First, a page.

In Tuscaloosa, University of Alabama students packed bars last month after sororities chose their members on their Bid Day, an annual spectacle that involves herds of undergraduate women racing and cheering before large crowds of onlookers.
A few days before students had returned Aug. 23, the school said only 237 of them had tested positive. The number is now more than 1,200. The university had 450 housing units reserved to quarantine students, but exceeded that capacity in less than a week.
The school has received 400 reports of students breaking rules about masks and social distancing, and has removed several from class, according to a memo from President Stuart Bell. Officials haven’t suggested sending students home, saying that would spread the virus to their relatives and communities.
Money and Health
State schools in New York are investigating the spread of the virus on several campuses, including Plattsburgh, Cobleskill, Fredonia, and Buffalo.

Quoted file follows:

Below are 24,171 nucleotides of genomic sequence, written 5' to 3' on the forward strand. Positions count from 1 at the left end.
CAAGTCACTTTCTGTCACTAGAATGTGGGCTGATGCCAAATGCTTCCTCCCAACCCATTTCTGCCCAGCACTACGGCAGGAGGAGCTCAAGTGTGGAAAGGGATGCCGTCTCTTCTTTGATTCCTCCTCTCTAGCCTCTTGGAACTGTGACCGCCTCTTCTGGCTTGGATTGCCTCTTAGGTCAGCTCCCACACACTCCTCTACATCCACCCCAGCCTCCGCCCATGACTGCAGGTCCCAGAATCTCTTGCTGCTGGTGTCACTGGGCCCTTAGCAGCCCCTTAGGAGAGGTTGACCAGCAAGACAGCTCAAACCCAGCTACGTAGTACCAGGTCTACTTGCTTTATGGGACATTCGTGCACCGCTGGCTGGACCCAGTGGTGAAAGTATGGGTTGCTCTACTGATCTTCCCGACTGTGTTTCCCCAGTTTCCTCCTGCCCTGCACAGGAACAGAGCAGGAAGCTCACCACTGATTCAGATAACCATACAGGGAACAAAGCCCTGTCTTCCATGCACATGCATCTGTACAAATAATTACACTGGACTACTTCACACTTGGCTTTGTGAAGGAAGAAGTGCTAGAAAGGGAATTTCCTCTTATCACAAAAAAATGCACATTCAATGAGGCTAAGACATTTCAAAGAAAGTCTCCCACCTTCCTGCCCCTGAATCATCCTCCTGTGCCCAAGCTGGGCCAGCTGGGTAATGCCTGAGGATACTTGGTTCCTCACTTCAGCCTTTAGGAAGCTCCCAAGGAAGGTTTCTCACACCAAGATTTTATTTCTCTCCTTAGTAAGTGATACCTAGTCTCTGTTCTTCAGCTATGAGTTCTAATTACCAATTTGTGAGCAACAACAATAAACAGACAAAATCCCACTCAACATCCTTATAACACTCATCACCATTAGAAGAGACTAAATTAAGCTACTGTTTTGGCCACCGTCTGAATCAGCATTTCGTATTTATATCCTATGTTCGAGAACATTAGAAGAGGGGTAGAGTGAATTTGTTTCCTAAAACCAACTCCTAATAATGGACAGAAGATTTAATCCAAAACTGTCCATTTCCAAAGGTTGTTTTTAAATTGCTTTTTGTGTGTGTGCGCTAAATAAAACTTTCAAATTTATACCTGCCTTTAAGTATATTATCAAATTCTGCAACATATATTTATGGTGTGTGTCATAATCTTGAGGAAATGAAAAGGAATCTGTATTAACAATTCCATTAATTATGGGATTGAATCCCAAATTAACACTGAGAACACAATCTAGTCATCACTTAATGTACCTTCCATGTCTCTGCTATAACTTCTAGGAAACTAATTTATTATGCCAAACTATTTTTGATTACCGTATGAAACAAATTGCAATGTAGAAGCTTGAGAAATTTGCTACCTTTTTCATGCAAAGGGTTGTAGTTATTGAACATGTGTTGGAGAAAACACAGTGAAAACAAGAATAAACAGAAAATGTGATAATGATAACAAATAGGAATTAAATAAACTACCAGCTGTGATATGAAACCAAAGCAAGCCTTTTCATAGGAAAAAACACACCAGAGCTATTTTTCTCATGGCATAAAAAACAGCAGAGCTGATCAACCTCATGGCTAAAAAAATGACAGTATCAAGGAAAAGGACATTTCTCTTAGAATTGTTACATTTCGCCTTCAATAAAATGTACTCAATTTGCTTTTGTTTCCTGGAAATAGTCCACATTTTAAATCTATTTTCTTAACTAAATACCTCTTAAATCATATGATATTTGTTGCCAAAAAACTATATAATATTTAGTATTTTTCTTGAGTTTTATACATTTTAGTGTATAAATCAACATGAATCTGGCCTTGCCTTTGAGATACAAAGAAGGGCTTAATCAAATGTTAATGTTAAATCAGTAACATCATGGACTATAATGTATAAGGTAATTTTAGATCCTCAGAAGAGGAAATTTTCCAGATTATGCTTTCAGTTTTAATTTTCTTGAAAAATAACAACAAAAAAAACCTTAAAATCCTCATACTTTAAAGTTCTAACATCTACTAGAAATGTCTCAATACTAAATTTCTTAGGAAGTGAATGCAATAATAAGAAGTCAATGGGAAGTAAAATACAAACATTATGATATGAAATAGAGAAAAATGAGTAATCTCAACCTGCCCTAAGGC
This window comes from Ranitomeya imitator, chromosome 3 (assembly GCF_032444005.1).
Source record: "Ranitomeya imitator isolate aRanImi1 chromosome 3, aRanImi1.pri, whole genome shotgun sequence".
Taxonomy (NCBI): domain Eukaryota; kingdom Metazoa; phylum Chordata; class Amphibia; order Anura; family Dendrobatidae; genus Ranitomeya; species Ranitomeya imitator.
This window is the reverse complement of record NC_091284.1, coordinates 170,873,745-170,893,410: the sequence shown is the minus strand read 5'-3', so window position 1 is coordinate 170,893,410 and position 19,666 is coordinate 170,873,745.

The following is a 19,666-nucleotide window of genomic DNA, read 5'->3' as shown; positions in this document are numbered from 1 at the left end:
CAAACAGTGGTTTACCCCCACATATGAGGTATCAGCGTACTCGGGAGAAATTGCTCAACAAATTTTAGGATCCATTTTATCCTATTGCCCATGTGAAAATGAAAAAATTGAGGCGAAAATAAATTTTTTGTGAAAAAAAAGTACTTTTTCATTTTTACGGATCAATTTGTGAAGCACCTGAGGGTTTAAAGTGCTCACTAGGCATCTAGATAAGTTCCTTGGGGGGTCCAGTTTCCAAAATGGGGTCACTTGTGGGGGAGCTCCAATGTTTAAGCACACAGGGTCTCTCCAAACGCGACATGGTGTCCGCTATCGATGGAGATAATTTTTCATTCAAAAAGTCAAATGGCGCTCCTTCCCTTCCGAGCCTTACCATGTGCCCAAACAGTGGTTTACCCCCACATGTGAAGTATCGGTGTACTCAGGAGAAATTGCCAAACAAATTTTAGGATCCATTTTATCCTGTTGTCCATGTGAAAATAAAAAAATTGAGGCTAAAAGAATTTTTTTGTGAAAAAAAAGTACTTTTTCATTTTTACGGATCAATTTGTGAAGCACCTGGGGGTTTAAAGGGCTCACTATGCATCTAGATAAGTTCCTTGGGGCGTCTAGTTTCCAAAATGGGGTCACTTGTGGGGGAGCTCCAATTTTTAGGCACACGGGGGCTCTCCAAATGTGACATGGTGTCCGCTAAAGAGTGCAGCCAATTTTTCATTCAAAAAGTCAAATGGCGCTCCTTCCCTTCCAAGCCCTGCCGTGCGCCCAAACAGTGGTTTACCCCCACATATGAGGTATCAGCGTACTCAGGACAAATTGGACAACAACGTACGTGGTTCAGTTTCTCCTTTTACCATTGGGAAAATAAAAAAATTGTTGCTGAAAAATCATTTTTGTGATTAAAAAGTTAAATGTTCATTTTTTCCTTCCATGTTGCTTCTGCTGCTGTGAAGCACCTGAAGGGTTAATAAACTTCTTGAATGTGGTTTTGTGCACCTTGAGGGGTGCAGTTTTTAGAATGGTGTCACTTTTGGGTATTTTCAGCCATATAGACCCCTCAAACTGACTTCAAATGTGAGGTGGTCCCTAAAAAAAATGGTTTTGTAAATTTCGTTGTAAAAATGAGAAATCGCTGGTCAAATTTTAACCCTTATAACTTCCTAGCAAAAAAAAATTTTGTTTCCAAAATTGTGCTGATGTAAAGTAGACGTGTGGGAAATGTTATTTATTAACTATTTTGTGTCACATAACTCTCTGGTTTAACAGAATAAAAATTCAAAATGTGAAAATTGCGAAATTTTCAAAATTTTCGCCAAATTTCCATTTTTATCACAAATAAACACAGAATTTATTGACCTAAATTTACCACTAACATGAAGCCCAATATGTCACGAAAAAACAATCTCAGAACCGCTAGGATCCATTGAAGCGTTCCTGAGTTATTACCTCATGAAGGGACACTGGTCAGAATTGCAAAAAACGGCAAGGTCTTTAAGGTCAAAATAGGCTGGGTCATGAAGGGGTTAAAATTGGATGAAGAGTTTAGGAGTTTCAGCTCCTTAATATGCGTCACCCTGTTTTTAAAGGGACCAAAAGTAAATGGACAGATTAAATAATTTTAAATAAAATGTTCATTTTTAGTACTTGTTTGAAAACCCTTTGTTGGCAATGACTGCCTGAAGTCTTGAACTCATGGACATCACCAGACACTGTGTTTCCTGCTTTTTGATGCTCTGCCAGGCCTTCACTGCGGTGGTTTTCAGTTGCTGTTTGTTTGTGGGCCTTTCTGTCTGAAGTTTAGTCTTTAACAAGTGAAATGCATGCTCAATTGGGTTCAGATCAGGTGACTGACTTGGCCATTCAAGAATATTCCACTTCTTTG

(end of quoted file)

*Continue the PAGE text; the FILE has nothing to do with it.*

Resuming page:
Closing them, however, would hurt already-strained budgets, said Fred Kowal, president of United University Professions, the union representing State University of New York system employees. The 64-institution system lost as much as $1 billion after closing due to the virus during the spring semester and having to reimburse housing costs and fees, Kowal said.
“In this budget climate, in this economy, to be hemorrhaging hundreds of millions of dollars, let this be the understatement of the year: That’s unsustainable,” he said.
As a biochemist and virologist, Assistant Professor Ron Bishop was “cautiously pessimistic” about in-person classes at SUNY Oneonta this fall.
“I was one of the handful of people here who really wanted to have an in-person component to my courses,” said Bishop. “I love the lab and I have the most fun here with students in the lab. And so, I really, really wanted to keep that going as long as I could.”
But Bishop, whose research background includes working for the National Cancer Institute, was ready for things to go south quickly.
“This all looked like a pretty slow-moving train wreck to me,” he said.
Universities didn’t acknowledge the inevitable risk that college students take, said Gavin Yamey, a physician and professor of global health and public policy at Duke University in North Carolina.
“Shaming young people for risky behavior at a time when we know they are in young adulthood, when risk taking is at its peak, is an ineffective public health strategy,” said Yamey, who directs Duke’s Center for Policy Impact in Global Health.